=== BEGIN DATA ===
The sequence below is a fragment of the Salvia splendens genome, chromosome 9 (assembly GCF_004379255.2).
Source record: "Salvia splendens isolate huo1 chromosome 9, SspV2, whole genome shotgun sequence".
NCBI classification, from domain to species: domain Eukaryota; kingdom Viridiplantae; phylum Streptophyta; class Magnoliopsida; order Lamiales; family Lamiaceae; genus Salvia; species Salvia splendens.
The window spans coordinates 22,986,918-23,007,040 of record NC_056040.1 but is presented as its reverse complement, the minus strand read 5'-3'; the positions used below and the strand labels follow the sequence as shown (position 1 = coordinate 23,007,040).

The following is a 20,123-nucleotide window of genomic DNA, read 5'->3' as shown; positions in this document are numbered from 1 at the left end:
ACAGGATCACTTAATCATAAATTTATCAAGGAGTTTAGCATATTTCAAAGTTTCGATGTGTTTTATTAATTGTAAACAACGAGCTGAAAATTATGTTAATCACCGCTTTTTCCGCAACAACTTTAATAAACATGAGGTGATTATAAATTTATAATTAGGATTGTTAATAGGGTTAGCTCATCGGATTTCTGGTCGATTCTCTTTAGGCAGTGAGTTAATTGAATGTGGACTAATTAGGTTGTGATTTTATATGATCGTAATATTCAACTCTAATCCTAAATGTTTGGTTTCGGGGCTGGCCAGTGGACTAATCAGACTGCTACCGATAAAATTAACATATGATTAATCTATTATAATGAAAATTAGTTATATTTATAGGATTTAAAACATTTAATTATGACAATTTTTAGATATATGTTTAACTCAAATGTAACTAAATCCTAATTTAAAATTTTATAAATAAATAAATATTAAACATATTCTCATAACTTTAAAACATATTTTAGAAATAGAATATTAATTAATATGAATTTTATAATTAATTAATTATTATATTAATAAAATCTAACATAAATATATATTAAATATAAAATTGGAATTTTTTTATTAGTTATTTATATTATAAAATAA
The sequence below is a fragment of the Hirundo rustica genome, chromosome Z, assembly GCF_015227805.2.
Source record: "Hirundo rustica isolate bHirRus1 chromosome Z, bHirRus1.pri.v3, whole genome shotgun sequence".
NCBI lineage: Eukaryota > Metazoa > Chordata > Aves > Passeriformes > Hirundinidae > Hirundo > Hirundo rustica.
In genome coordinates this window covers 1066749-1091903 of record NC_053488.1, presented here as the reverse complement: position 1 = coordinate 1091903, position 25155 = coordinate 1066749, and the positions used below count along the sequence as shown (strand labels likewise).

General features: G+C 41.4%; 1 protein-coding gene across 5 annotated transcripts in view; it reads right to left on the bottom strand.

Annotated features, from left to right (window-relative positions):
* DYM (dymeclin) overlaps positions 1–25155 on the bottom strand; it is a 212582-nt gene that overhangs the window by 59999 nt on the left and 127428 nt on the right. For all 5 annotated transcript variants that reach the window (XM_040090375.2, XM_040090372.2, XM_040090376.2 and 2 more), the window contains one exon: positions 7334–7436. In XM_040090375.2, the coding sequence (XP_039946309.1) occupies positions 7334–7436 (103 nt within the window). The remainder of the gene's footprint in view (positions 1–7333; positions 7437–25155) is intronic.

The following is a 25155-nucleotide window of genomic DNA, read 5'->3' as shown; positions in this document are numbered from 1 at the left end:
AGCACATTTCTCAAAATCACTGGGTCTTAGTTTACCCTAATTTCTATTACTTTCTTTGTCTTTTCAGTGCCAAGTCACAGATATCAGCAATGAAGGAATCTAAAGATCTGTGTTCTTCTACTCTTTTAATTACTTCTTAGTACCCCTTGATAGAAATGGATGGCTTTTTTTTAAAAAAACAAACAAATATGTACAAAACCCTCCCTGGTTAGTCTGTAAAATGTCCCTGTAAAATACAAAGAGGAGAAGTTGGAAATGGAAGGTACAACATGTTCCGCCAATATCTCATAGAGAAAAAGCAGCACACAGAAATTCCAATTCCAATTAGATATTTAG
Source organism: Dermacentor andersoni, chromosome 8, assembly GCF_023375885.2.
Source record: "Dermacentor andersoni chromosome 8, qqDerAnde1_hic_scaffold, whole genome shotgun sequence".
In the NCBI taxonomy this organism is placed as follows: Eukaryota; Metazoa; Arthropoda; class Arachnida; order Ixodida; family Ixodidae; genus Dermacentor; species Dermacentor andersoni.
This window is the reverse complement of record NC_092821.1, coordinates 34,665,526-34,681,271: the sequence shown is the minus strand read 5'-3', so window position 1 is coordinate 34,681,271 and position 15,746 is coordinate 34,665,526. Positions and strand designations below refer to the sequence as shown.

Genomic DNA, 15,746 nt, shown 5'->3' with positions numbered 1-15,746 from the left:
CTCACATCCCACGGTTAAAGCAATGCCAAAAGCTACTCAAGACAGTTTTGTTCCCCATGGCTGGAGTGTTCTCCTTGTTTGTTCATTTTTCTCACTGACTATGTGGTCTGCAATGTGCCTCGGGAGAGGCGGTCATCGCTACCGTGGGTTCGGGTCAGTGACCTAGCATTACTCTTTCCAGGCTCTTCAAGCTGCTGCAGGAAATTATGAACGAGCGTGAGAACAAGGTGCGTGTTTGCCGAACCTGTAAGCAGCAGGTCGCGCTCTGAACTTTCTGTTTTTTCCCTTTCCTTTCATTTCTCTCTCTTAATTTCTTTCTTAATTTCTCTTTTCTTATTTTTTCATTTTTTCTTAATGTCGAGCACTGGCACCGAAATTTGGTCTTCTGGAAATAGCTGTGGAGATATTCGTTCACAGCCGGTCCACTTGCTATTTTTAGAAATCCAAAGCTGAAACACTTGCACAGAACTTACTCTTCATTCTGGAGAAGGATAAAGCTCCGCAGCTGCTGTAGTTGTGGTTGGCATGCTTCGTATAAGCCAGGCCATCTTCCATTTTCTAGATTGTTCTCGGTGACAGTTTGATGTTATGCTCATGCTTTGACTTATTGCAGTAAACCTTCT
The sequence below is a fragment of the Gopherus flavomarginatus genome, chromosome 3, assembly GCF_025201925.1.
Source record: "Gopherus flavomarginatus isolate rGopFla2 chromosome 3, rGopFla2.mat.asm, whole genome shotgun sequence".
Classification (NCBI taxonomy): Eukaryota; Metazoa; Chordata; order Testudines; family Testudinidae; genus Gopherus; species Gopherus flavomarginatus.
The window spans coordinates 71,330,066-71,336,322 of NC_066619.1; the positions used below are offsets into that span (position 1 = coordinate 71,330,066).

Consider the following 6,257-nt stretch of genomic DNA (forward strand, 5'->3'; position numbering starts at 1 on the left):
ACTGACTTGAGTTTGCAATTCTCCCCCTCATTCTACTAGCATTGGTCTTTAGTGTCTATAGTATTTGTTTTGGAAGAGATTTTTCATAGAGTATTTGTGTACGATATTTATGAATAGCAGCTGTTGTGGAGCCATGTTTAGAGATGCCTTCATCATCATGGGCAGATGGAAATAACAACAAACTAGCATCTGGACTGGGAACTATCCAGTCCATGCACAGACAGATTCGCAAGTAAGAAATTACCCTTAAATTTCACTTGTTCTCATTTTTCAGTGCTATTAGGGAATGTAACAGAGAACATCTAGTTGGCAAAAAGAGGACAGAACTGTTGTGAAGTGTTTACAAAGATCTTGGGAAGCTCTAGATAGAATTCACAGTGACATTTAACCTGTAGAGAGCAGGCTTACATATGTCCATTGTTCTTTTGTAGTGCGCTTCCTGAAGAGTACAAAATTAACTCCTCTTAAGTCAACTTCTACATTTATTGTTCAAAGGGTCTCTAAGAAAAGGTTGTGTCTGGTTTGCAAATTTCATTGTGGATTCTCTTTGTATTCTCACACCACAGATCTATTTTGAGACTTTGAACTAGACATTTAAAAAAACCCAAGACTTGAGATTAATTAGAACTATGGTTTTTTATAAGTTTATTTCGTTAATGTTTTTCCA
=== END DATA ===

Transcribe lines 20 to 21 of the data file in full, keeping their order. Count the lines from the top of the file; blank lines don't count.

Genomic DNA, 15,746 nt, shown 5'->3' with positions numbered 1-15,746 from the left:
CTCACATCCCACGGTTAAAGCAATGCCAAAAGCTACTCAAGACAGTTTTGTTCCCCATGGCTGGAGTGTTCTCCTTGTTTGTTCATTTTTCTCACTGACTATGTGGTCTGCAATGTGCCTCGGGAGAGGCGGTCATCGCTACCGTGGGTTCGGGTCAGTGACCTAGCATTACTCTTTCCAGGCTCTTCAAGCTGCTGCAGGAAATTATGAACGAGCGTGAGAACAAGGTGCGTGTTTGCCGAACCTGTAAGCAGCAGGTCGCGCTCTGAACTTTCTGTTTTTTCCCTTTCCTTTCATTTCTCTCTCTTAATTTCTTTCTTAATTTCTCTTTTCTTATTTTTTCATTTTTTCTTAATGTCGAGCACTGGCACCGAAATTTGGTCTTCTGGAAATAGCTGTGGAGATATTCGTTCACAGCCGGTCCACTTGCTATTTTTAGAAATCCAAAGCTGAAACACTTGCACAGAACTTACTCTTCATTCTGGAGAAGGATAAAGCTCCGCAGCTGCTGTAGTTGTGGTTGGCATGCTTCGTATAAGCCAGGCCATCTTCCATTTTCTAGATTGTTCTCGGTGACAGTTTGATGTTATGCTCATGCTTTGACTTATTGCAGTAAACCTTCT